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THE AMERICAN TABLE: Recipe for grilled asparagus with lemon butter

This April 21, 2014, photo shows grilled asparagus with lemon butter in Concord, N.H. (AP Photo/Matthew Mead)

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This April 21, 2014, photo shows grilled asparagus with lemon butter in Concord, N.H. (AP Photo/Matthew Mead)

Grilling vegetables is magical, mostly because the intense heat caramelizes the natural sugars in them. It transforms vegetables from something you feel you have to eat into something you can't stop eating!

And grilled asparagus is one of my favourites. Not only is it delicious, it's also easy to make. And you only need four things — thick-stemmed asparagus, olive oil, kosher salt and a hot grill.

Somewhere along the way, a culinary myth started that thin asparagus is the best asparagus. Well, the opposite is true when it comes to grilling. The best asparagus for grilling has a thick, sturdy stalk. In fact, many chefs think this is true no matter how you cook it, saying thick asparagus tends to be more tender than thin asparagus.

Once you have your bunch of thick-stemmed asparagus, you need to trim it, wash it and dry it. You can snap or cut the ends off the bottoms one-at-a-time, or follow this restaurant prep trick. Take the whole bunch and cut just under the bottom rubber band. Almost always it rests at the space where the dried ends of the stalks end. If you think you are cutting off too much, wiggle the band down a little.

After you cut the ends off, remove the rubber bands, wash and dry the stalks, then place them in a zip-close plastic bag. Drizzle with olive oil, then close the bag. You can do this up to a day in advance.

When you are ready to grill, sprinkle with salt and place directly on the cooking grate of the grill. You do not need a vegetable basket. All you need is to make sure that you place the spears across the cooking grates instead of parallel to them. Turn occasionally until you see blistered brown spots.

Grilled asparagus is instantly addictive and excellent hot-off-the grill. But add a fresh compound butter made with white wine and lemon and you've got a dish worthy of any king — or queen — of the grill!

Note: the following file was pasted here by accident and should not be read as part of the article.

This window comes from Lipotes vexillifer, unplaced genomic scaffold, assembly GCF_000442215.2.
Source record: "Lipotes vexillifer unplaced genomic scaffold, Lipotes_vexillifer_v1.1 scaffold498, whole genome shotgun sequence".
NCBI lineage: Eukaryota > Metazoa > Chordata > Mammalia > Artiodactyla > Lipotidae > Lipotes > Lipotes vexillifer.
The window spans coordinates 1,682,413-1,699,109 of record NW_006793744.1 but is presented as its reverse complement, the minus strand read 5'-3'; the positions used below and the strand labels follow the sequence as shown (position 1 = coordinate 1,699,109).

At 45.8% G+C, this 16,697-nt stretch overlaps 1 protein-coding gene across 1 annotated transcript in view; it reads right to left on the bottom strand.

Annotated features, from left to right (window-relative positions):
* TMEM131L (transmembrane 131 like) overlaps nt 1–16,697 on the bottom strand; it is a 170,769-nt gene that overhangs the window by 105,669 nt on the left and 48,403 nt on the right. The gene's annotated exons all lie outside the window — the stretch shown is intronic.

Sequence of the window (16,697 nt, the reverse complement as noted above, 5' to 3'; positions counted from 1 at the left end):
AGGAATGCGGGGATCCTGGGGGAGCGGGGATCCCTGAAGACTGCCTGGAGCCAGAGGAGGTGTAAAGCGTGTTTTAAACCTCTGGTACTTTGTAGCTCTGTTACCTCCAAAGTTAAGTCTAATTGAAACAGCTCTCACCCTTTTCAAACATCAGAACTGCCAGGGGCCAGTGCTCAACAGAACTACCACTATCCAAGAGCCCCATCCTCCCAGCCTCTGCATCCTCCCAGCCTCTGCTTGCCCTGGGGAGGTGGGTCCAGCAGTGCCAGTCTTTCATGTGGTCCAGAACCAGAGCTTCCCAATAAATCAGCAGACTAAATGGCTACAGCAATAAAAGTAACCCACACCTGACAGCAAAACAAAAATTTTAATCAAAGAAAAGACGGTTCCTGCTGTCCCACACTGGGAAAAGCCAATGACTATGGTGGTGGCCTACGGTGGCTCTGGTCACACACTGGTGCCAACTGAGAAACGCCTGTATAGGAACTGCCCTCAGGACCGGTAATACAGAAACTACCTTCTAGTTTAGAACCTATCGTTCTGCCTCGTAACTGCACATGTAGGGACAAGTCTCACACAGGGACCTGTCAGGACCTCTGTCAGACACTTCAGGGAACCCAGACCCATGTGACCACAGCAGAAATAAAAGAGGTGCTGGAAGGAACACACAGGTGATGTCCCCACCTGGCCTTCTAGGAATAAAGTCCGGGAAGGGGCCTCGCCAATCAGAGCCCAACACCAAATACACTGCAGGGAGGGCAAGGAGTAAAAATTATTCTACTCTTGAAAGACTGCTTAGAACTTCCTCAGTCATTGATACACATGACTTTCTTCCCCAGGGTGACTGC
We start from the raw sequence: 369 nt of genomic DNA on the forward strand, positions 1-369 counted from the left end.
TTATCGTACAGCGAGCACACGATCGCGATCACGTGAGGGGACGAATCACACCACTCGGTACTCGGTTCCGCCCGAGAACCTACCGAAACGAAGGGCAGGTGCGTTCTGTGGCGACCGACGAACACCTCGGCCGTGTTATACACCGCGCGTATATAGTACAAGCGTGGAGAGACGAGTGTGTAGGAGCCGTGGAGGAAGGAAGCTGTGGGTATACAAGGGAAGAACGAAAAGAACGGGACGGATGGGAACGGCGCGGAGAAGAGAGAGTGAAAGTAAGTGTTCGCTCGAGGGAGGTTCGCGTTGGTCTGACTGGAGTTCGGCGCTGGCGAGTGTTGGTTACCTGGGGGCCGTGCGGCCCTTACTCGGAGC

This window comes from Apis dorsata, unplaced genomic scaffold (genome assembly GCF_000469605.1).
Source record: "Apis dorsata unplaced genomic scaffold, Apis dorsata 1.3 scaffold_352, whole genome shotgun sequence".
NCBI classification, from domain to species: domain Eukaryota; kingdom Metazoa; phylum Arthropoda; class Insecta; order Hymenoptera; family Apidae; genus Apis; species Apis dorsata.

Look for asparagus with fat, firm stalks and deep green or purplish tips. Also check the bottoms of the spears. If they are dried up, chances are they have been sitting around for too long.

Start to finish: 10 minutes

Servings: 4

1 pound fresh asparagus

1/4 cup olive oil

1 teaspoon kosher salt

Lemon butter, to serve (see recipe below)

Heat the grill to medium and prepare for direct heat cooking. For a charcoal grill, the coals should be spread evenly under the grate. For a gas grill, all burners should be on.

Trim off the tough bottoms of the spears by grasping each end and bending it gently until it snaps at its natural point of tenderness, usually two-thirds of the way down the spear. If the spear is less than 6 inches long, chances are it has already been trimmed for you. Alternatively, you can cut the ends off with a knife.

Place the spears in a zip-close plastic bag. Add the oil and massage the spears to coat very well. Sprinkle in the salt and massage again. Leave the asparagus in the bag until ready to cook.

Use tongs to place the spears on the cooking grate crosswise so they won't fall through the grates. Grill for 5 to 8 minutes, turning occasionally to expose all sides to the heat. The asparagus should begin to brown in spots, but don't let them blacken and char. The larger the spears, the longer they will take to cook.

Remove from the grill and serve immediately with lemon butter.

Nutrition information per serving: 250 calories; 220 calories from fat (88 per cent of total calories); 25 g fat (9 g saturated; 0 g trans fats); 30 mg cholesterol; 5 g carbohydrate; 2 g fiber; 2 g sugar; 3 g protein; 600 mg sodium.



This recipe makes enough lemon butter for 16 servings. Prepare the entire batch, then divide into quarters, freezing the portions you don't plan to use immediately. If tightly wrapped in plastic, the butter will keep all summer. It is delicious on almost any grilled vegetable.

Start to finish: 10 minutes

Servings: 16

2 shallots, minced (about 4 tablespoons)

2 tablespoons white wine

1 cup (2 sticks) unsalted butter, softened

1 tablespoon minced fresh parsley

Zest of 1/2 small lemon

1/2 teaspoon garlic powder

1 teaspoon flaked sea salt (such as Maldon)

1/8 teaspoon white pepper

In a small bowl, combine the shallots and white wine. Let soak for 30 minutes. Drain very well.

In a medium bowl, mash or stir the butter until it is smooth and slightly fluffy. Add the wine-soaked shallots, then mix well. Add the parsley, lemon zest, garlic powder, salt and pepper. Mix together, mashing with the back of a fork to make sure all the ingredients are incorporated. Adjust salt and pepper, as needed.

Cut a large rectangle of kitchen parchment. Drop the butter onto the centre of it by the spoonful to form a log. Roll the butter in the parchment and smooth out to form a round log. Twist both ends to seal. Refrigerate until hard and easily sliced, about 1 hour. Can be made in advance and stored tightly covered in the refrigerator for up to a week and in the freezer for up to 3 months.

Nutrition information per serving: 110 calories; 100 calories from fat (91 per cent of total calories); 12 g fat (7 g saturated; 0 g trans fats); 30 mg cholesterol; 1 g carbohydrate; 0 g fiber; 0 g sugar; 0 g protein; 120 mg sodium.


EDITOR'S NOTE: Elizabeth Karmel is a grilling and Southern foods expert and executive chef at Hill Country Barbecue Market restaurants in New York and Washington, as well as Hill Country Chicken in New York. She is the author of three cookbooks, including "Soaked, Slathered and Seasoned."

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